After a hard-fought 1-1 draw was marred by repeated unexplainable calls, the conversation on how to improve Asia's long-maligned officiating must begin now rather than laterCOMMENT
By Dan Orlowitz
Tuesday night's encounter between Australia and Japan, a rematch of the 2011 Asian Cup final, was billed as the latest chapter in one of Asia's newest - and most heated - rivalries. This is the showdown that Asian Football Confederation (AFC) officials salivate over: their two highest-ranked nations slugging it out in a pivotal fixture, showing the world all that Asian football is capable of bringing. It should have been a brilliant commercial for the AFC at a time when most fans are paying attention to Euro 2012.
Unfortunately, the match turned out to be an advertisement for the shoddy level of refereeing that the confederation can offer. While the first half showcased Socceroo strength against Samurai Blue technique in a largely even encounter, the second half was marred by a series of controversial officiating decisions, each more ambiguous and infuriating than the last.
On this night it was Saudi Arabian referee Khalil Al Ghamdi who inserted himself into the action with several questionable judgements, ranging from Mark Milligan's second yellow card to the penalty kick following an alleged Atsuto Uchida foul and defender Yuzo Kurihara's eventual ejection. Incidental contacts were awarded free kicks, while free-for-all grappling in the corner was all but ignored.
Al Ghamdi, who has handed out an average of nearly four cautions per match this year, may be familiar to observers; he officiated the World Cup match between Chile and Switzerland in which nine different players saw yellow and Swiss midfielder Valon Behrami a straight red.
Catch me if you can | Honda escapes Milligan's challenge before the Aussie's dismissal
The Saudi official was not above ending the match on a controversial note either, drawing the curtains down on the game as Keisuke Honda prepared to take a free kick that had been awarded just seconds earlier. The final whistle left onlookers confused, the players dumbfounded, and Japan manager Alberto Zaccheroni furious.
The Italian isn’t the only coach left seeing red in this final round of Asian qualifiers for the World Cup; former Uzbekistan trainer Vadim Abramov resigned following a June 3 loss to Iran in which an Uzbek goal was not awarded by Japanese referee Yuichi Nishimura despite the ball having crossed the line.
Japan have benefited from questionable officiating as well, after Jordan’s Abdallah Deeb was dismissed in a qualifier between the two countries on June 8. In the aftermath of the Samurai Blue’s 6-0 win, Jordan FA president and Fifa vice-president Prince Ali Ben Al-Hussein criticised the match officiating team, vowing that improvements must be made to the quality of Asian refereeing.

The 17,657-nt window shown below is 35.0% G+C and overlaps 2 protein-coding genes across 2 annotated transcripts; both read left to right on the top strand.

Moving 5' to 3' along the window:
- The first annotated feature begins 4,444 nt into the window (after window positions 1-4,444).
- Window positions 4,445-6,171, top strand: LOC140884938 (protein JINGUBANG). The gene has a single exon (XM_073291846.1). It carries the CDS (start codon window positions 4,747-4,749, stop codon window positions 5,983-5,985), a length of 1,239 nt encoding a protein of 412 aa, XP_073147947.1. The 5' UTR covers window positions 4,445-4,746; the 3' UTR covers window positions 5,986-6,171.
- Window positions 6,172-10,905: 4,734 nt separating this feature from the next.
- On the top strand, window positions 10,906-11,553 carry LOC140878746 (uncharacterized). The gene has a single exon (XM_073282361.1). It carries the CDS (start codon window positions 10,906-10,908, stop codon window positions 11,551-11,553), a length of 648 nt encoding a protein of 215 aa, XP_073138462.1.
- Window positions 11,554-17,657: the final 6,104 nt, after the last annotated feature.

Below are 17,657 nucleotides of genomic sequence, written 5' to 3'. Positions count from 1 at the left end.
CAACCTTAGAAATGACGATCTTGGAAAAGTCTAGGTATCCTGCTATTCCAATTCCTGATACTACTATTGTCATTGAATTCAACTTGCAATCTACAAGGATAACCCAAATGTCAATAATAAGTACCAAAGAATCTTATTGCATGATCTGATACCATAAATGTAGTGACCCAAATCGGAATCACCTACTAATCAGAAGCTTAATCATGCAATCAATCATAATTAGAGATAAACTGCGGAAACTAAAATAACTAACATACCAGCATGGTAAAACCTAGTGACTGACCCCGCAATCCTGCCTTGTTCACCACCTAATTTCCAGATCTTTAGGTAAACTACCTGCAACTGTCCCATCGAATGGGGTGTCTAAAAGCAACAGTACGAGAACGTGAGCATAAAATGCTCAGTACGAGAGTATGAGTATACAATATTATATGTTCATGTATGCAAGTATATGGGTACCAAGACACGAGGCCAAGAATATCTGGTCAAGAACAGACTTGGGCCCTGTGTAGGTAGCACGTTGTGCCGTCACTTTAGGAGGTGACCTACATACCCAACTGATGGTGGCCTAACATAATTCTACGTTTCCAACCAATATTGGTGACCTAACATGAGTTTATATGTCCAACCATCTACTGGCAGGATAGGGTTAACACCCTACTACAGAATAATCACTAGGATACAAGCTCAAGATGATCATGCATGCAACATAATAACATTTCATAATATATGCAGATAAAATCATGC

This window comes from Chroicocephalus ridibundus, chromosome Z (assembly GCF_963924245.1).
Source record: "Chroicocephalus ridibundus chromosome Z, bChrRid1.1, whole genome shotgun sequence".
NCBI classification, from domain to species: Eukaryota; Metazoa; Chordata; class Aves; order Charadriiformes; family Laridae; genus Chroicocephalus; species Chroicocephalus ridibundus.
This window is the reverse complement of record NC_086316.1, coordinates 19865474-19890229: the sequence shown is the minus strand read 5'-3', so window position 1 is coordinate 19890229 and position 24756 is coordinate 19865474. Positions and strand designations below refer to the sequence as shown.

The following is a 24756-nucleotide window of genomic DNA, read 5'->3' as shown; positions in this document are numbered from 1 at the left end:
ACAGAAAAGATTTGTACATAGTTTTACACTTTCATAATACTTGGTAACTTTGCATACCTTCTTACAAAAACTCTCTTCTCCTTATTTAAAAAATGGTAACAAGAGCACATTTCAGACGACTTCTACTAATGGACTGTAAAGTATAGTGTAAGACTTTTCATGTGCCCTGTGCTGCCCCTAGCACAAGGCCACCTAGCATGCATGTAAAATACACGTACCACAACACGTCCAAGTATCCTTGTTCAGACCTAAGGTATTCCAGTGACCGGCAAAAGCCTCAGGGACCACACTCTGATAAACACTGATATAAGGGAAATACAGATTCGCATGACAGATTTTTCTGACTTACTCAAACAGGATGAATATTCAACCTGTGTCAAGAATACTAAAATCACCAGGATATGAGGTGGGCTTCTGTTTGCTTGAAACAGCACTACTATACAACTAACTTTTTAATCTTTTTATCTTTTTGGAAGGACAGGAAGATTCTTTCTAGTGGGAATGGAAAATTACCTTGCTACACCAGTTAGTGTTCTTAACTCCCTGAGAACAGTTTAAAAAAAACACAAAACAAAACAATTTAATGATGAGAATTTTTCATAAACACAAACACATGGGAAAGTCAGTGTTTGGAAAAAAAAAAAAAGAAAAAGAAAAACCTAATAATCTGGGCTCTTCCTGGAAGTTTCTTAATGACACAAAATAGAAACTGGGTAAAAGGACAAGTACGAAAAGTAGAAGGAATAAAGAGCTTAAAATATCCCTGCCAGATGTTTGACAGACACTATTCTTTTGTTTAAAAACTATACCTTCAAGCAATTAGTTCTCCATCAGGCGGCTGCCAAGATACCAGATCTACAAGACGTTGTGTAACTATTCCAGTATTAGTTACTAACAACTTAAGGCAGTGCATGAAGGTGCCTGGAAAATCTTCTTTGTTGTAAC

Prince Al-Hussein is certainly correct, but one wonders whether or not he would be willing to make the same statements following Tuesday night’s match, or if he was only inspired to speak out because his country was on the losing end of the result. For better or for worse, football in Asia is rife with cynical politics, be it the struggle for power between West Asian and East Asian nations or intra-national affairs such as the ongoing crisis in Indonesia.
|"In the aftermath of Japan’s 6-0 win, Jordan FA president and Fifa vice-president Prince Ali Ben Al-Hussein criticised the match officiating team, vowing that improvements must be made to the quality of Asian refereeing"|
But while bias towards one country or another is often cited when fans debate refereeing performances, the reality is that the problem is widespread no matter how developed the domestic league or how strong the national team. And although each country’s FA grapples nearly constantly for any advantage they can find, the reality is that it’s in the best interest of all member nations for the quality of refereeing across Asia to improve.
The mistakes of these first three qualifying fixtures should be the beginning of a continental conversation over what can be done to fix the issue. There’s no shortage of options, ranging from raising licensing requirements to increasing the number of exchange programmes between Asia and Europe. Whatever is done can surely be no worse than allowing the status quo to continue.
Perhaps in light of Tuesday’s debacle, the AFC should look once again to Suncorp Stadium, which hosted a rugby test three days before the Australia-Japan clash. At such games, fans can purchase radio headsets allowing them to listen to uncensored audio from the match officials. While that may not be as feasible for international football, the transparency is refreshing; surely our sport will also be capable of such honesty one day.